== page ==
To remedy Ecuador's failure to comply with its international legal obligations and to address the direct actions of banana-exporting corporations and local banana producers that enable them to benefit from this failure, Human Rights Watch makes the following general recommendations listed below as well as specific recommendations set forth at this report's conclusion.
Recommendation: The Ministry of Labor should fulfill its responsibility to enforce laws governing and relevant to child labor and to develop policies and programs addressing the human rights of child workers. In particular, Ecuador should allocate additional resources to the Ministry of Labor to provide for a sufficient number of labor inspectors to guarantee effective implementation of child labor laws in the banana sector, and the National Committee for the Progressive Elimination of Child Labor should coordinate with other relevant governmental bodies commissioned to address children's issues to develop initiatives targeting child banana workers.
Recommendation: In compliance with the Worst Forms of Child Labour Convention requirement that countries "take effective and time-bound measures to . . . ensure access to free basic education," the constitutional and Minors' Code provisions mandating free and compulsory education for all children under fifteen should be given effect. Mandatory school, book, and uniform fees should be waived or scholarship programs developed for children whose families are unable to afford them; the Labor Code should be amended to increase the fine for employing children who have not reached the legal minimum age for employment, in violation of Ecuadorian law; and a portion of the punitive fine imposed on employers by the Ministry of Labor or juvenile courts should be dedicated to the rehabilitation of the child workers.
Recommendation: Making the letter of the Labor Code conform with its spirit, Congress should amend the Labor Code to prohibit explicitly the use of consecutive temporary contracts and project contracts to create a vulnerable and precarious "permanent temporary" workforce lacking effective protection against anti-union discrimination. The Labor Inspectorate should ensure that the prohibition is effectively enforced.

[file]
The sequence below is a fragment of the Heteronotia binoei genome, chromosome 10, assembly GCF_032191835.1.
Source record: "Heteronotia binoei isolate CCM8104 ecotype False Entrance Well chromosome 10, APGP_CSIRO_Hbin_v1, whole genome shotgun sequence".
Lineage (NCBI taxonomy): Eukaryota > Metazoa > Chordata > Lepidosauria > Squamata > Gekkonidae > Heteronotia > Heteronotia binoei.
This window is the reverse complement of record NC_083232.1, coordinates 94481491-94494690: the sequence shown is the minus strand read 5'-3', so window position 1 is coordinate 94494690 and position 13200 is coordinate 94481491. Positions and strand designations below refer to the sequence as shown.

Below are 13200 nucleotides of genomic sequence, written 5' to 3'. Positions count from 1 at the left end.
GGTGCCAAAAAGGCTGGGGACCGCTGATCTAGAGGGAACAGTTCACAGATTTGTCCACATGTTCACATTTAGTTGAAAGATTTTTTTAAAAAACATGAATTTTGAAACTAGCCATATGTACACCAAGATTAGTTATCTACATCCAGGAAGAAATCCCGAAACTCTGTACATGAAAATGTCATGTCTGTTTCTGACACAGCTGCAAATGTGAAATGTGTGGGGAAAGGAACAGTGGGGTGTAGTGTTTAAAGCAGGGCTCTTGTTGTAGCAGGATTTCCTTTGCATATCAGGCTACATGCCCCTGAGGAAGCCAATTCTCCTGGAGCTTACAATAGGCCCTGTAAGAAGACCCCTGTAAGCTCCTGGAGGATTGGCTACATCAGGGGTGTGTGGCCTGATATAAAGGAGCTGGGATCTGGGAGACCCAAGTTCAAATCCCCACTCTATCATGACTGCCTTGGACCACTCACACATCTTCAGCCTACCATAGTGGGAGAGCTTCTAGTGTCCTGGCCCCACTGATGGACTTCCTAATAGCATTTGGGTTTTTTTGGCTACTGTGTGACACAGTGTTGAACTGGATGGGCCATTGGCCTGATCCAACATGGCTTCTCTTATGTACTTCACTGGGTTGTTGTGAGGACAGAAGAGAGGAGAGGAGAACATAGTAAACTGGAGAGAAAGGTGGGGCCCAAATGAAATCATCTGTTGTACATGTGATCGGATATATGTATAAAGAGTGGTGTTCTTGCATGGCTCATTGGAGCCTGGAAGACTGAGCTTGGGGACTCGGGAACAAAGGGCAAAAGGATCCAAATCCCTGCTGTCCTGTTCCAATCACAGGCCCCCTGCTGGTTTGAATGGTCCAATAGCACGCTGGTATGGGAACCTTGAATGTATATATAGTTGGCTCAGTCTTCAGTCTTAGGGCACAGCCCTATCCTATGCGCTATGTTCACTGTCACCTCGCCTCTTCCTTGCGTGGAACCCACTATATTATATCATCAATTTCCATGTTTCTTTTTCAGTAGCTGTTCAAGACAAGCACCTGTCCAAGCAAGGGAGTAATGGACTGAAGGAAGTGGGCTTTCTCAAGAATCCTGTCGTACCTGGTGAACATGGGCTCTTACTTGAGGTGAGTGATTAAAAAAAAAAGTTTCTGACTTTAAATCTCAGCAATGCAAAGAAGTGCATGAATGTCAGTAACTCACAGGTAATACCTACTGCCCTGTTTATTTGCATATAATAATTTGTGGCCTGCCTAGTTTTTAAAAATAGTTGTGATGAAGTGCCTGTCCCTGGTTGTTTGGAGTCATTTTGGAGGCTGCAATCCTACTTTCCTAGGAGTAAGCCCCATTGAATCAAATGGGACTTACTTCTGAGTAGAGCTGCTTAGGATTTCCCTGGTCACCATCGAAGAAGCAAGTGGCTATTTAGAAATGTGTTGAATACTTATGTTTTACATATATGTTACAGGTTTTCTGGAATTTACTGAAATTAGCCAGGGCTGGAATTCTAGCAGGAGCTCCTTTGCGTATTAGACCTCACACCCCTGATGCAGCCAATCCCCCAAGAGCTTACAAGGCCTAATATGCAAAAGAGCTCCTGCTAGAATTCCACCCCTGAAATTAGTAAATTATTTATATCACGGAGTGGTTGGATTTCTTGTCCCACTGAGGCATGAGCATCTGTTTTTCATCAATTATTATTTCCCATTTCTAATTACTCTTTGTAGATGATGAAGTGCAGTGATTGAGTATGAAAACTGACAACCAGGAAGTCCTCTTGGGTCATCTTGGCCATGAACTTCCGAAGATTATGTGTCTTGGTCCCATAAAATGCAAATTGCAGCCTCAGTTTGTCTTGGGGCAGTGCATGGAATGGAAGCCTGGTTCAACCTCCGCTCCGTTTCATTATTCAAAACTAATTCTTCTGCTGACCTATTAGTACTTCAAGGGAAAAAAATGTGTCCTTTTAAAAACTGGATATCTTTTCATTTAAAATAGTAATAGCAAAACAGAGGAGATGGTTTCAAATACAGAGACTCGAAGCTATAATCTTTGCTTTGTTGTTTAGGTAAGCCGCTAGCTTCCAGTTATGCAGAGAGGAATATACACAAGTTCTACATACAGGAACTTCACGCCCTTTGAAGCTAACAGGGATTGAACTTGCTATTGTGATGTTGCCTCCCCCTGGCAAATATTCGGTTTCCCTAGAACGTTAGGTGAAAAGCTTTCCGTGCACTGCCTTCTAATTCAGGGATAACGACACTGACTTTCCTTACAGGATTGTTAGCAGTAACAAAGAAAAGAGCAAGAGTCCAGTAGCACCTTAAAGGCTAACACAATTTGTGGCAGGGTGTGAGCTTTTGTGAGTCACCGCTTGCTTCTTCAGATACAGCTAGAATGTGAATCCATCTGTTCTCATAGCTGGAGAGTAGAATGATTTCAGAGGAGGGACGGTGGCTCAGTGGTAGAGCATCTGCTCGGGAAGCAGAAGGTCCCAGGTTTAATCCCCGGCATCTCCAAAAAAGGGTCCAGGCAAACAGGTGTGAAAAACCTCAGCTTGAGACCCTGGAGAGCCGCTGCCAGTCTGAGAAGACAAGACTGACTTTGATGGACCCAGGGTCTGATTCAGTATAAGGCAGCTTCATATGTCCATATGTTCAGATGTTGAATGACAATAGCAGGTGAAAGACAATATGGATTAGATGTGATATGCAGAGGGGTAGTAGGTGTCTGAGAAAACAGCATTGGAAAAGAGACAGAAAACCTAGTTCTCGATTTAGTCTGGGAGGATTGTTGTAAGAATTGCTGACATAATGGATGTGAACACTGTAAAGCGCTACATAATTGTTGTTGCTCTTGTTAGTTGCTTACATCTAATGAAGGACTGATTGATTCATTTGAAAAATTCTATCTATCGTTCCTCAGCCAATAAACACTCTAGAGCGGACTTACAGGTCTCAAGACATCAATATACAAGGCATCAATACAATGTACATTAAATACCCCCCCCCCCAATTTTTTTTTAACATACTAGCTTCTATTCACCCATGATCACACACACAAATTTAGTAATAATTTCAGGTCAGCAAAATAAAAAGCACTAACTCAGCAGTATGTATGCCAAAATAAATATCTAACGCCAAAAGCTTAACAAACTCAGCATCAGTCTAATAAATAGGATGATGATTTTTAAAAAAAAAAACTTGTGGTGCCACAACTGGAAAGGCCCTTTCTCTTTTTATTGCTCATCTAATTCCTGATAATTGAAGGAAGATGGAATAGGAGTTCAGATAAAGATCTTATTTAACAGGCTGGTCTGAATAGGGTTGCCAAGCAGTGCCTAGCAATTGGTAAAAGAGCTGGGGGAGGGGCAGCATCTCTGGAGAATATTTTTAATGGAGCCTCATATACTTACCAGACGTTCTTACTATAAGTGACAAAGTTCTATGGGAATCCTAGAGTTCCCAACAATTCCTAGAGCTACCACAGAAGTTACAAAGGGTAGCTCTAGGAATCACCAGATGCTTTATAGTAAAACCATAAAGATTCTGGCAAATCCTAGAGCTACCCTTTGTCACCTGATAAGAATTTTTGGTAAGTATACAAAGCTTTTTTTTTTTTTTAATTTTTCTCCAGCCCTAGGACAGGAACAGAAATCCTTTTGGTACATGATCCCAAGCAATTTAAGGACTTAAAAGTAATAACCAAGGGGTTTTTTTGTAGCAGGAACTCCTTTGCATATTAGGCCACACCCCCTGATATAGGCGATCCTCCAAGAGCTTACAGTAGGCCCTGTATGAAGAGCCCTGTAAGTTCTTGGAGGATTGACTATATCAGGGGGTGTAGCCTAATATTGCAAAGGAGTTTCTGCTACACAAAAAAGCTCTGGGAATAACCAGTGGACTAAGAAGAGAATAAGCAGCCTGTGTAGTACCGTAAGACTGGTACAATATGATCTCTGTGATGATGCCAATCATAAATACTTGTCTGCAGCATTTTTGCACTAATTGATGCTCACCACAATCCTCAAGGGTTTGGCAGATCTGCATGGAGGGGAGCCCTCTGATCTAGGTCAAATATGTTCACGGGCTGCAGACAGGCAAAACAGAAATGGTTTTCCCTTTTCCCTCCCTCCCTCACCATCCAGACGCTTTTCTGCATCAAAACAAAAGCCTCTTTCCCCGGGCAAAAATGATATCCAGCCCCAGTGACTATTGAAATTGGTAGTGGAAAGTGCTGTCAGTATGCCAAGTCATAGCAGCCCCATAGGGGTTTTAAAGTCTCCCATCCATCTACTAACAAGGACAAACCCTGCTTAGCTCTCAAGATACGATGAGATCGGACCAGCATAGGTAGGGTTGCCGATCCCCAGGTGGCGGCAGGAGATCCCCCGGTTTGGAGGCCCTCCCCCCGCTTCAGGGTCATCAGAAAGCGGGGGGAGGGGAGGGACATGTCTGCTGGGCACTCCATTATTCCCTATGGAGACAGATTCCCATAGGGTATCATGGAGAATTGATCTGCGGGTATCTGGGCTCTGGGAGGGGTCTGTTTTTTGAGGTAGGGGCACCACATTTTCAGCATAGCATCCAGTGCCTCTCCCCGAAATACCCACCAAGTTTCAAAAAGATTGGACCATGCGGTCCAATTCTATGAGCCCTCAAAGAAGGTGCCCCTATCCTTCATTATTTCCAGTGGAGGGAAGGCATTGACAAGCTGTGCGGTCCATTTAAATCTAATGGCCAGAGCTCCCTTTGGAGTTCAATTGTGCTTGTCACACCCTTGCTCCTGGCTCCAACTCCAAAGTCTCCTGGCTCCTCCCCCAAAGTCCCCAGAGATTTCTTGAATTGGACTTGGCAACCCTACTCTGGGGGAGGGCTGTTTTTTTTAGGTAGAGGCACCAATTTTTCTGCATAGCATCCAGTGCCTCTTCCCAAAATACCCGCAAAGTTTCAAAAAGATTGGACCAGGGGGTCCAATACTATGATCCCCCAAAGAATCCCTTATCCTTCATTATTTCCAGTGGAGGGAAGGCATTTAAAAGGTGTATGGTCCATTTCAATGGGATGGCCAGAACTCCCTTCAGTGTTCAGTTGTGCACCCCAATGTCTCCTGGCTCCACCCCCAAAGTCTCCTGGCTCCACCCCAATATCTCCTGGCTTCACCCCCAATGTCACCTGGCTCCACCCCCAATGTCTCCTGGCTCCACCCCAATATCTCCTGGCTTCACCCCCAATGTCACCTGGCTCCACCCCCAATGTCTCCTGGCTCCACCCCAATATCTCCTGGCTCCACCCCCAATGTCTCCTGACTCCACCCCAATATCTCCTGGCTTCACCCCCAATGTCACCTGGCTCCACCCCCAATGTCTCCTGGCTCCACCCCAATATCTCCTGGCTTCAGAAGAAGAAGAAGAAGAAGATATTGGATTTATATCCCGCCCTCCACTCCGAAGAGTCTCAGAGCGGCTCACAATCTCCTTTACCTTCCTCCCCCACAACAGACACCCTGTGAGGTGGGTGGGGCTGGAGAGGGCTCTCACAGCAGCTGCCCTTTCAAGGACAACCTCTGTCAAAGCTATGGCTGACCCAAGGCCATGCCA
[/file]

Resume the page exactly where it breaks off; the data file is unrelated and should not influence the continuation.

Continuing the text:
Recommendation: In accordance with the ILO Committee on Freedom of Association finding that international law protection against anti-union discrimination covers both the dismissal and the recruitment and hiring period, Congress should amend the Labor Code to prohibit explicitly employer failure to hire a worker due to her involvement in or suspected support for organizing activity and should establish adequate and meaningful penalties to deter employers from engaging in anti-union hiring discrimination as well as anti-union dismissals. The Labor Inspectorate should ensure that these protections are effectively enforced.
Recommendation: All banana-exporting corporations, in coordination with their independent local suppliers, should ensure that international labor rights are respected on supplier plantations. Corporations should adopt effective monitoring systems to verify that labor conditions on these plantations comply with internationally recognized workers' rights and relevant national labor laws. In cases where the plantations fall short of such standards, the corporations should provide the economic and technical assistance necessary to bring the local plantations into compliance. The status of such efforts should be reported publicly at least on an annual basis.